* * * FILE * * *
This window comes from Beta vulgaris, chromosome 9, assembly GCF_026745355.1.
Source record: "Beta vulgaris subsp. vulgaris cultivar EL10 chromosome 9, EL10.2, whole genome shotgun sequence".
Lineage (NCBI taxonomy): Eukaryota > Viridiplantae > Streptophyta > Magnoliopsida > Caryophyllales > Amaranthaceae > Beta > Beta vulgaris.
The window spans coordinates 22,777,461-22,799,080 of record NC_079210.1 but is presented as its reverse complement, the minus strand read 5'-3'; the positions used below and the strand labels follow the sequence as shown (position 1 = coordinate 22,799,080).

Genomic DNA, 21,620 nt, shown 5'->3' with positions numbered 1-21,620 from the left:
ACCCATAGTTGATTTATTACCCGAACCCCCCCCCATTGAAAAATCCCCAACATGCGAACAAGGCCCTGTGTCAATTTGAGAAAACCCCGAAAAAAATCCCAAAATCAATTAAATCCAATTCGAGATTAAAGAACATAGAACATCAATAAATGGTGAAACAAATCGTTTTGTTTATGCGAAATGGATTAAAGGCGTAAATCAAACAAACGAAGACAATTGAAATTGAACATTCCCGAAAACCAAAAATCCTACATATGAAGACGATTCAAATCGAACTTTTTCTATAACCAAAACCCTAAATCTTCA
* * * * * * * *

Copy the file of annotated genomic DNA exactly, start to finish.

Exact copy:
This window comes from Beta vulgaris, chromosome 9, assembly GCF_026745355.1.
Source record: "Beta vulgaris subsp. vulgaris cultivar EL10 chromosome 9, EL10.2, whole genome shotgun sequence".
Lineage (NCBI taxonomy): Eukaryota > Viridiplantae > Streptophyta > Magnoliopsida > Caryophyllales > Amaranthaceae > Beta > Beta vulgaris.
The window spans coordinates 22,777,461-22,799,080 of record NC_079210.1 but is presented as its reverse complement, the minus strand read 5'-3'; the positions used below and the strand labels follow the sequence as shown (position 1 = coordinate 22,799,080).

Genomic DNA, 21,620 nt, shown 5'->3' with positions numbered 1-21,620 from the left:
ACCCATAGTTGATTTATTACCCGAACCCCCCCCCATTGAAAAATCCCCAACATGCGAACAAGGCCCTGTGTCAATTTGAGAAAACCCCGAAAAAAATCCCAAAATCAATTAAATCCAATTCGAGATTAAAGAACATAGAACATCAATAAATGGTGAAACAAATCGTTTTGTTTATGCGAAATGGATTAAAGGCGTAAATCAAACAAACGAAGACAATTGAAATTGAACATTCCCGAAAACCAAAAATCCTACATATGAAGACGATTCAAATCGAACTTTTTCTATAACCAAAACCCTAAATCTTCA